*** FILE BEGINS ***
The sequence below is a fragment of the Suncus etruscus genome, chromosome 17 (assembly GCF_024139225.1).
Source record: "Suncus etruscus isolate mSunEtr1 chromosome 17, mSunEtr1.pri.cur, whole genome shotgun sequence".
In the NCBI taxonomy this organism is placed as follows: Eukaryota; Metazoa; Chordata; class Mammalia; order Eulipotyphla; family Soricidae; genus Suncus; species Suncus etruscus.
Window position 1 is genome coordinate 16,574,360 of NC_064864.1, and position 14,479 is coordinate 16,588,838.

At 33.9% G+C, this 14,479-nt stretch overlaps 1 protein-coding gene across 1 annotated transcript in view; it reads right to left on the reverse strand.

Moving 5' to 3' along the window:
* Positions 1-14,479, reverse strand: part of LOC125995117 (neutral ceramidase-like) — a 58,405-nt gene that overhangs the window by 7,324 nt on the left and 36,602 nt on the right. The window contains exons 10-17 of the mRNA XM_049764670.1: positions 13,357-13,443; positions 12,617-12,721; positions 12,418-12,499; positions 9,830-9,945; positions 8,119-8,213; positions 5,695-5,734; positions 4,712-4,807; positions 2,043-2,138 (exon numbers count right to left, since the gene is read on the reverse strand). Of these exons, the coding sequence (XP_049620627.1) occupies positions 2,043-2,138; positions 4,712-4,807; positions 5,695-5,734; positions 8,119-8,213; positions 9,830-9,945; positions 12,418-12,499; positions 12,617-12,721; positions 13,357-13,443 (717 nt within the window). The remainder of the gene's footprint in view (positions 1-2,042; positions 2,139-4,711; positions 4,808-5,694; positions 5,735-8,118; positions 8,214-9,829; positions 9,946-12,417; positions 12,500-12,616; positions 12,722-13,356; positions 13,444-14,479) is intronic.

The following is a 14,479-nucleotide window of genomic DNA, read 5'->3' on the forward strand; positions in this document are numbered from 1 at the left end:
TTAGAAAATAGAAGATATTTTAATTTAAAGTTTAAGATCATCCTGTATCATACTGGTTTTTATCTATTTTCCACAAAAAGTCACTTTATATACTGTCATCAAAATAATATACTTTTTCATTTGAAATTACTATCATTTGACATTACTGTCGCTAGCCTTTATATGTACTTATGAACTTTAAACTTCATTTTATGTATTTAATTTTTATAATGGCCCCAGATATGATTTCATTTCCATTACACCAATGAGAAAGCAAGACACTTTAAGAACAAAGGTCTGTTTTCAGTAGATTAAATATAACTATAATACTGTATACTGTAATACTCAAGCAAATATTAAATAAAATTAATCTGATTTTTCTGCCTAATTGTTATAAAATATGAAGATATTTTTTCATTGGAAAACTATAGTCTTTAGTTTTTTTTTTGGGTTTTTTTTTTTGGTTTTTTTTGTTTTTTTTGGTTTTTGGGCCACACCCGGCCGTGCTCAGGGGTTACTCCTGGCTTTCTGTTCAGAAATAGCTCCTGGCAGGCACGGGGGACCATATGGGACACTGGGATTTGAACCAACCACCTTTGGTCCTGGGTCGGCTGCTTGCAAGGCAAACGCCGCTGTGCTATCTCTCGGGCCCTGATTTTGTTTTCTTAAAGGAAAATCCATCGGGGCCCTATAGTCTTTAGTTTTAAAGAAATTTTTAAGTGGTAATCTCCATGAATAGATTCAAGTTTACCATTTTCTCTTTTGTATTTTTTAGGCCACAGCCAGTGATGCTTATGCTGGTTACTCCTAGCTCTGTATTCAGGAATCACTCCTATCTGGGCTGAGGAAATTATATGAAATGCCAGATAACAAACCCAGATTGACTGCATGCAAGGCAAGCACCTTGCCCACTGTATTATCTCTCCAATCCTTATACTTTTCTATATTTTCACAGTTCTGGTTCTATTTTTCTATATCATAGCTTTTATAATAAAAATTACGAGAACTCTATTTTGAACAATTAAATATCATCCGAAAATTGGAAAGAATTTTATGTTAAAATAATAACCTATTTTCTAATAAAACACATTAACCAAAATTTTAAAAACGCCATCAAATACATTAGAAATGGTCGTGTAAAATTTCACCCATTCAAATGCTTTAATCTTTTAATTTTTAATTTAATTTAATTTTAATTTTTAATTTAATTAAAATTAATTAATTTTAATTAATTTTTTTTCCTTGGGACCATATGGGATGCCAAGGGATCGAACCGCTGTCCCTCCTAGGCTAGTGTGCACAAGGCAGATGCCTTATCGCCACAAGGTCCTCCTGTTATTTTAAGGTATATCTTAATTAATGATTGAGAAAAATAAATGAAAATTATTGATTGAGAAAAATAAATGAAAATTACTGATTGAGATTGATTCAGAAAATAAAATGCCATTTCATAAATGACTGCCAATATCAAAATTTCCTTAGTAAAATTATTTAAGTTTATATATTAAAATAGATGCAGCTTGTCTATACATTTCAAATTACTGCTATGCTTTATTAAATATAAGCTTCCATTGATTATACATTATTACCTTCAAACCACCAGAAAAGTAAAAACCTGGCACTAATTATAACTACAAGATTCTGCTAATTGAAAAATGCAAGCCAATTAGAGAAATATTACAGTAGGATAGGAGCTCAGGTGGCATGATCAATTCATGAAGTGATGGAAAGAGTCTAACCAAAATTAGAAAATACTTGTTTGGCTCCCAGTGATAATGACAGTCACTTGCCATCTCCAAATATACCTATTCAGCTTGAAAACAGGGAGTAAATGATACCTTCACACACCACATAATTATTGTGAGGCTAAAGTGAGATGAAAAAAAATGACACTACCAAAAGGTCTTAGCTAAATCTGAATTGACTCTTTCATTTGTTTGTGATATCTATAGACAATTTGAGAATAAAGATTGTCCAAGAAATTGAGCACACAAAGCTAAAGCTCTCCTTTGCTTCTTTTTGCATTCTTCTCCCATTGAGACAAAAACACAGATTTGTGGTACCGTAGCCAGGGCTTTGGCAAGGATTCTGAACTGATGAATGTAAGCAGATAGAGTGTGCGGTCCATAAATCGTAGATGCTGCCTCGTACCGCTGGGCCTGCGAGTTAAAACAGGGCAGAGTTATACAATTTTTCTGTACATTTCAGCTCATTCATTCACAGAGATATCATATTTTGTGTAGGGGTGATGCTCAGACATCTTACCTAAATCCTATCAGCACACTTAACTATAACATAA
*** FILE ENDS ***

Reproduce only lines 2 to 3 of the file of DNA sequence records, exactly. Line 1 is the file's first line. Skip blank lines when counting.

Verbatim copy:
Source record: "Suncus etruscus isolate mSunEtr1 chromosome 17, mSunEtr1.pri.cur, whole genome shotgun sequence".
In the NCBI taxonomy this organism is placed as follows: Eukaryota; Metazoa; Chordata; class Mammalia; order Eulipotyphla; family Soricidae; genus Suncus; species Suncus etruscus.